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Computer Chips and Paper Clips Technology and Moments Employment <~1 ~ VOLUME II Case Studies and Policy Perspectives Heidi I. Hartmann, Editor Panel on Technology and Women's Employment Committee on Women's Employment and Related Social Issues Commission on Behavioral and Social Sciences and Education National Research Council NATIONAL ACADEMY PRESS Washington, D.C. 1987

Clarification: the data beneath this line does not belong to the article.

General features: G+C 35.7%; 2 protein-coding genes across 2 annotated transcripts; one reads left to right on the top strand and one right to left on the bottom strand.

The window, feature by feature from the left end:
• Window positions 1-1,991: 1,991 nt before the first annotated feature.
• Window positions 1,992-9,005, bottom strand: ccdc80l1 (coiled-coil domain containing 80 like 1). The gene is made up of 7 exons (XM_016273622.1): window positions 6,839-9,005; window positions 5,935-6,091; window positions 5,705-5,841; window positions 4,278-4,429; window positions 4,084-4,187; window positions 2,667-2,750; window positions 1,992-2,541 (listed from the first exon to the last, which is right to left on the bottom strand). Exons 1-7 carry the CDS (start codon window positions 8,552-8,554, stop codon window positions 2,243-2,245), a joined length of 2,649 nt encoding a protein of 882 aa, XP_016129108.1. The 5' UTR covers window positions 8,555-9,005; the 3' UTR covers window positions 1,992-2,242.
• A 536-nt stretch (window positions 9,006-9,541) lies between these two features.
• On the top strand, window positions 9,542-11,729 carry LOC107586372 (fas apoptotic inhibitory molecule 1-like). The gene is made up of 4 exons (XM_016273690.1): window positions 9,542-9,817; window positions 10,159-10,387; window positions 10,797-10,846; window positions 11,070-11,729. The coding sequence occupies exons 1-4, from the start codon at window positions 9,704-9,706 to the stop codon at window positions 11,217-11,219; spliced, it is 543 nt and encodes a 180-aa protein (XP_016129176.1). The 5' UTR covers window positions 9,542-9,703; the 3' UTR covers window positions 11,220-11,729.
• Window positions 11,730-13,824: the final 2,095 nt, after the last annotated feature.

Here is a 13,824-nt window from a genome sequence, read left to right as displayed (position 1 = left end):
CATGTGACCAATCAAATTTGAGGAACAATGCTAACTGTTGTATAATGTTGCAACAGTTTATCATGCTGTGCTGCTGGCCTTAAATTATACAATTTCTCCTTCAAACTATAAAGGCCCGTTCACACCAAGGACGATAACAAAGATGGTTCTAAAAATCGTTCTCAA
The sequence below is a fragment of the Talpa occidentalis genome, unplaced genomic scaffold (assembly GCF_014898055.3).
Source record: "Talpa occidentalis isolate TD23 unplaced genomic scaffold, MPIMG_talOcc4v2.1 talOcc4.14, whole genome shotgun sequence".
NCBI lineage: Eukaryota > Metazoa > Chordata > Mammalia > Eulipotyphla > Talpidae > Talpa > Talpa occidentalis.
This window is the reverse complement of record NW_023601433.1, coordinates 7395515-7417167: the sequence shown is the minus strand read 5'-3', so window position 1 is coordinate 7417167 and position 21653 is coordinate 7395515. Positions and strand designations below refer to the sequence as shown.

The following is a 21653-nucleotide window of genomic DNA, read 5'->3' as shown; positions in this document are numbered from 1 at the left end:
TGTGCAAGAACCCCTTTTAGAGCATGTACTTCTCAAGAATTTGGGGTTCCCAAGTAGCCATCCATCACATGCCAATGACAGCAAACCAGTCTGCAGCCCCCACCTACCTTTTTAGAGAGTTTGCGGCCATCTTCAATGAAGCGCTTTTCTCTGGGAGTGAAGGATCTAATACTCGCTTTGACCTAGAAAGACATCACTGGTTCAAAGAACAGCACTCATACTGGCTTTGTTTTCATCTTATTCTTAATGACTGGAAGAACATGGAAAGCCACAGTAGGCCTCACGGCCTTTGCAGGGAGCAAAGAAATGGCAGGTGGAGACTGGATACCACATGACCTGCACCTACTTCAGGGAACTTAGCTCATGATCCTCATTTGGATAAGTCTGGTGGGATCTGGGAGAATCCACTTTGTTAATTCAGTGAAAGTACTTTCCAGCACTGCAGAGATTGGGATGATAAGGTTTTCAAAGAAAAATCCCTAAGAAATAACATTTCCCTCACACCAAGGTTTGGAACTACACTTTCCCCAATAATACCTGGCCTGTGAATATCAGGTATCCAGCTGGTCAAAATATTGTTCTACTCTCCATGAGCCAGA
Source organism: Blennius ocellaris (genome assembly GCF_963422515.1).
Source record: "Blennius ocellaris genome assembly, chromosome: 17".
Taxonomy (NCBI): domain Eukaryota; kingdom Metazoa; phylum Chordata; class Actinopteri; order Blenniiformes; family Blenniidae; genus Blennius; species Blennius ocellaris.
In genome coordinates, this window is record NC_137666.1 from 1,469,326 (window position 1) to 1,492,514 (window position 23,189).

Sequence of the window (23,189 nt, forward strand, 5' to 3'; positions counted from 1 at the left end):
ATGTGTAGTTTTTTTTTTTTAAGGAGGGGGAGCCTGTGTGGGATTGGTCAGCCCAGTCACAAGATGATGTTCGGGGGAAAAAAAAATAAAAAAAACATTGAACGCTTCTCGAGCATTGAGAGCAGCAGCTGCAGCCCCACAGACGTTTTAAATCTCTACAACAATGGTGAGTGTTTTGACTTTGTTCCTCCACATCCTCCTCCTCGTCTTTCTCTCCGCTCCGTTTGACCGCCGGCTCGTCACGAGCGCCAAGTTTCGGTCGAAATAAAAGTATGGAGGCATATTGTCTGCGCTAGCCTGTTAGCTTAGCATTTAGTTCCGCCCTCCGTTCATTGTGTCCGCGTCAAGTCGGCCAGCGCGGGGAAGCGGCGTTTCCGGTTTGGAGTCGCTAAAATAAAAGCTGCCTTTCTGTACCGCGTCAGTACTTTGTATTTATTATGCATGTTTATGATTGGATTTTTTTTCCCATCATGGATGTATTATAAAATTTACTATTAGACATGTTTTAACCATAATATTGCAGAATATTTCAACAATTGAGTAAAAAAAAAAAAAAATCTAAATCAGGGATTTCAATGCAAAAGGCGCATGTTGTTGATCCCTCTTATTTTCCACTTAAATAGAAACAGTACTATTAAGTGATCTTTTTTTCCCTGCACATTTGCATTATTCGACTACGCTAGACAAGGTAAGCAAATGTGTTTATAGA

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National Academy Press 2101 Constitution Avenue, NW Washington, DC 20418 NOTICE: The project that is the subject of this report was approved by the Governing Board of the National Research Council, whose members are drawn from the councils of the National Academy of Sciences, the National Academy of Engineering, and the Institute of Medicine. The members of the committee responsible for the report were chosen for their special competences and with regard for appropriate balance. This report has been reviewed by a group other than the authors according to procedures approved by a Report Review Committee consisting of members of the National Academy of Sciences, the National Academy of Engineering, and the Institute of Medicine. The National Research Council was established by the National Academy of Sciences in 1916 to associate the broad community of science and technology with the Academy's purposes of furthering knowledge and advising the federal government. The Council operates in accordance with general policies determined by the Academy under the authority of its congressional charter of 1863, which establishes the Academy as a private, nonprofit, self-governing membership corporation. The Council has become the principal operating agency of both the National Academy of Sciences and the National Academy of Engineering in the conduct of their services to the government, the public, and the scientific and engineering communities. It is administered jointly by both Academies and the Institute of Medicine. The National Academy of Engineering and the Institute of Medicine were established in 1964 and 1970, respectively, under the current charter of the National Academy of Sciences. This project has been supported by funding from the Women's Bureau of the U.S. Department of Labor, the National Commission for Employment Policy, the Economic Development Administration of the U.S. Department of Commerce, and by the National Research Council (NRC) Fund. The NRC Fund is a pool of private, discretionary, nonfederal funds that is used to support a program of Academy-initiated studies of national issues in which science and technology figure significantly. The NRC Fund consists of contributions from a consortium of private foundations including the Carnegie Corporation of New York, the Charles E. Culpeper Foundation, the William and Flora Hewlett Foundation, the John D. and Catherine T. MacArthur Foundation, the Andrew W. Mellon Foundation, the Rockefeller Foundation, and the Alfred P. Sloan Foundation; the Academy Industry Program, which seeks annual contributions from companies that are concerned with the health of U.S. science and technology and with public policy issues with technology content; and the National Academy of Sciences and the National Academy of Engineering endowments. Library of Congress Cataloging-in-Publication Data (Revised for vol. 2) National Research Council (U.S.~. Committee on Women's Employment and Related Social Issues. Panel on Technology and Women's Employment. Computer chips and paper clips. Bibliography: v. 1, p. 183-199. Includes index. Contents: v. 1. [without special title] v. 2. Case studies and policy perspectives / Heidi I. Hartmann, editor. 1. Women white collar workers Effects of technological innovations on. 2. Office practice Automation. 3. Microelectronics Social aspects. 4. Women Employment. 5. Women Employment- Goverment policy United States. I. Hartmann, Heidi I. II. Kraut, Robert E. III. Tilly, Louise. HD6331.18.M39N38 1986 331.4 ' 8165137 '0973 86-18113 ISBN 0-309-03688-7 (fir. 1) ISBN 0-309-03727-1 (v. 2) Printed in the United States of America